Bhatnagar also clarified that research around this issue is still nascent, and that there is currently no conclusive evidence to support such a proposal.

The required evidence is being pursued by researchers globally,including those at the Indian Institute of Technology (IIT) Gandhinagar, which is part of the Covid-19 WBE Collaborative, an international project launched by 51 universities and research institutes. The consortium, a partnership between Sewage Analysis CORe group Europe (SCORE) and the Global Water Pathogen Project, has laid out a standard protocol to ensure uniformity in data collection and inference.

“While case finding by testing human subjects is important, it would be beneficial to complement it with a wastewater based epidemiology approach, which is less invasive and less financially demanding. It has been well documented that wastewater surveillance can be leveraged to control the spread of infectious diseases,” said Manish Kumar, an assistant professor at the department of earth sciences, IIT Gandhinagar, and one of the consortium’s collaborators.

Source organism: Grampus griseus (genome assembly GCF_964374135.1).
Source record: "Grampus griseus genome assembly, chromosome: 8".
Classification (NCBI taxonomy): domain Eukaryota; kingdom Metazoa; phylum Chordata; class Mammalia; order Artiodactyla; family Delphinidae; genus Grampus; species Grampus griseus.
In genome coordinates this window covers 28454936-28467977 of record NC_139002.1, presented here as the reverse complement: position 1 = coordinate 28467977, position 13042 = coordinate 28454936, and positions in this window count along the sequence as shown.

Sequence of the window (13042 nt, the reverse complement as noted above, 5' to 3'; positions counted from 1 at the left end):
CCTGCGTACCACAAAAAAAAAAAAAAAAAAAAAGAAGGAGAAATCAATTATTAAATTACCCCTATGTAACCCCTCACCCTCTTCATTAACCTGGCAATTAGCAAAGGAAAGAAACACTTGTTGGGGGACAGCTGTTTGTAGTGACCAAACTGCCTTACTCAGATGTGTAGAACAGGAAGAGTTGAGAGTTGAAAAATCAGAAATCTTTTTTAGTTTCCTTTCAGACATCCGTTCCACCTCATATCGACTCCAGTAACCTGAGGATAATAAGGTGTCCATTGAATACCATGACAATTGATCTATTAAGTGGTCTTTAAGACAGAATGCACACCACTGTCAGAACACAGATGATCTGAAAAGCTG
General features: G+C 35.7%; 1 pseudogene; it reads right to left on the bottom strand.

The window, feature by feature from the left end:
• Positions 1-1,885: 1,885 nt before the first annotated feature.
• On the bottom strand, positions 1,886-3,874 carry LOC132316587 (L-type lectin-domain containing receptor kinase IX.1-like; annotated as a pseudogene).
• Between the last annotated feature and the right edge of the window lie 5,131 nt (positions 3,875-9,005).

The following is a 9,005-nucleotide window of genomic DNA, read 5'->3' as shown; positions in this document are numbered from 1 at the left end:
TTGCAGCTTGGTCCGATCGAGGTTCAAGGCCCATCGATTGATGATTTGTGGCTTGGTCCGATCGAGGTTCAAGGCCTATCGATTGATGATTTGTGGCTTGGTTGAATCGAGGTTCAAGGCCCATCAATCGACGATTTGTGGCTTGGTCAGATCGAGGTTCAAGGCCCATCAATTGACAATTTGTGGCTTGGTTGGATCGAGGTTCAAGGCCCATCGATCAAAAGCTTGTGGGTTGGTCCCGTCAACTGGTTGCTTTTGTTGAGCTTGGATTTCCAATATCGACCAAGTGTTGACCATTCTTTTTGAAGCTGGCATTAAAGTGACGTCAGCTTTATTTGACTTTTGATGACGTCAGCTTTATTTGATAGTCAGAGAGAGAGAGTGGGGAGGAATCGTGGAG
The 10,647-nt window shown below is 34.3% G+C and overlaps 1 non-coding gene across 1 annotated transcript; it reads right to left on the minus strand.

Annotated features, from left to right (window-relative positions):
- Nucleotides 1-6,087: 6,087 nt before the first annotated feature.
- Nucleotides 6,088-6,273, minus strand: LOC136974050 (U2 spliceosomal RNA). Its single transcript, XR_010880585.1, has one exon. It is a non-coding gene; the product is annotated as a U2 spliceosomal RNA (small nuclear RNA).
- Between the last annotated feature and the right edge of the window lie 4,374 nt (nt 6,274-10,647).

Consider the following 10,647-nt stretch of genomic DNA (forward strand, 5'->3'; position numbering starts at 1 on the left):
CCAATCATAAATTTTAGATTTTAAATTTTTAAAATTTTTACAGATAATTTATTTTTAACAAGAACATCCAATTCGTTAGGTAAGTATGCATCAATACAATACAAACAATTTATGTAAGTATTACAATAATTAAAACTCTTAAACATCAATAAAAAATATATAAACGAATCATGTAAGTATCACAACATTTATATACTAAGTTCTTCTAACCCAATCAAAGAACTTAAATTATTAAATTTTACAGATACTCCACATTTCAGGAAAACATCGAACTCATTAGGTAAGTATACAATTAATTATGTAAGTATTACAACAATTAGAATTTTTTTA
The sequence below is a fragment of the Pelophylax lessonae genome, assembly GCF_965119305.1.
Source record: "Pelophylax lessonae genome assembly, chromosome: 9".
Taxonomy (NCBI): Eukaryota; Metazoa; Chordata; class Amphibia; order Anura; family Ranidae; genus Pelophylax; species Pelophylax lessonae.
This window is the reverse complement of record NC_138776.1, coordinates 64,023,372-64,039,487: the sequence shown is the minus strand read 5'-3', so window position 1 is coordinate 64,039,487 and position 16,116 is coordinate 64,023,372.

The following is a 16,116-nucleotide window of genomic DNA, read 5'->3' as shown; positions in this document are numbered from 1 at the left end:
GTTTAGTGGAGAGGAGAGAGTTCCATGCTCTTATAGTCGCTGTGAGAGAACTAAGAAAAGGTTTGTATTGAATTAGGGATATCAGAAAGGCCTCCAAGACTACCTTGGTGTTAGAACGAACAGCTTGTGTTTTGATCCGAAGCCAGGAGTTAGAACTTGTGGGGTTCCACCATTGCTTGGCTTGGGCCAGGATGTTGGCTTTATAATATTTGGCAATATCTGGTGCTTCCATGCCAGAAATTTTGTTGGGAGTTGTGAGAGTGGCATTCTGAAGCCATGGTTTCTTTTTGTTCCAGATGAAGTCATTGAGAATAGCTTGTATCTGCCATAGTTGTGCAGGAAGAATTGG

In India, WBE played a vital role in the eradication of polio in 2011. India continues wastewater surveillance at 52 wastewater treatment plants and unregulated catchment areas where sewage is drained in nine states and one Union territory.

By testing these sites weekly for traces of wild polioviruses, the authorities were able to launch preventive immunisation drives in affected areas. In 2018, for example, when traces of a wild poliovirus strain were detected in sewage in Mumbai, the findings resulted in widespread immunisation campaigns to prevent an outbreak.

“There is certainly merit in both leveraging India’s environmental surveillance for polio as well as the larger system for polio monitoring. At a state and district level, medical officers have excellent training and there is good data management. I don’t know the extent to which the manpower and expertise will be co-opted in the effort against Covid-19, but they can be valuable resources,” said a member of the National Certification Committee for Polio Eradication, requesting anonymity.

Babu and Kumar stressed that environmental surveillance for Sars-Cov-2 is by no means a replacement for individual case findings, or any other mode of public health surveillance.

“Environmental surveillance can be successful only when complemented using sentinel surveillance, hospital admission data, prescription data, human bio-monitoring, and mortality and morbidity data to create effective responses,” said Babu, who was a part of the World Health Organisation polio team in Karnataka for six years.

“India would have a significant advantage over other countries in using such environmental surveillance after our experience with polio. If we can fine tune our methodology to monitor for Sars-Cov-2, it would benefit other parts of the world too,” he said.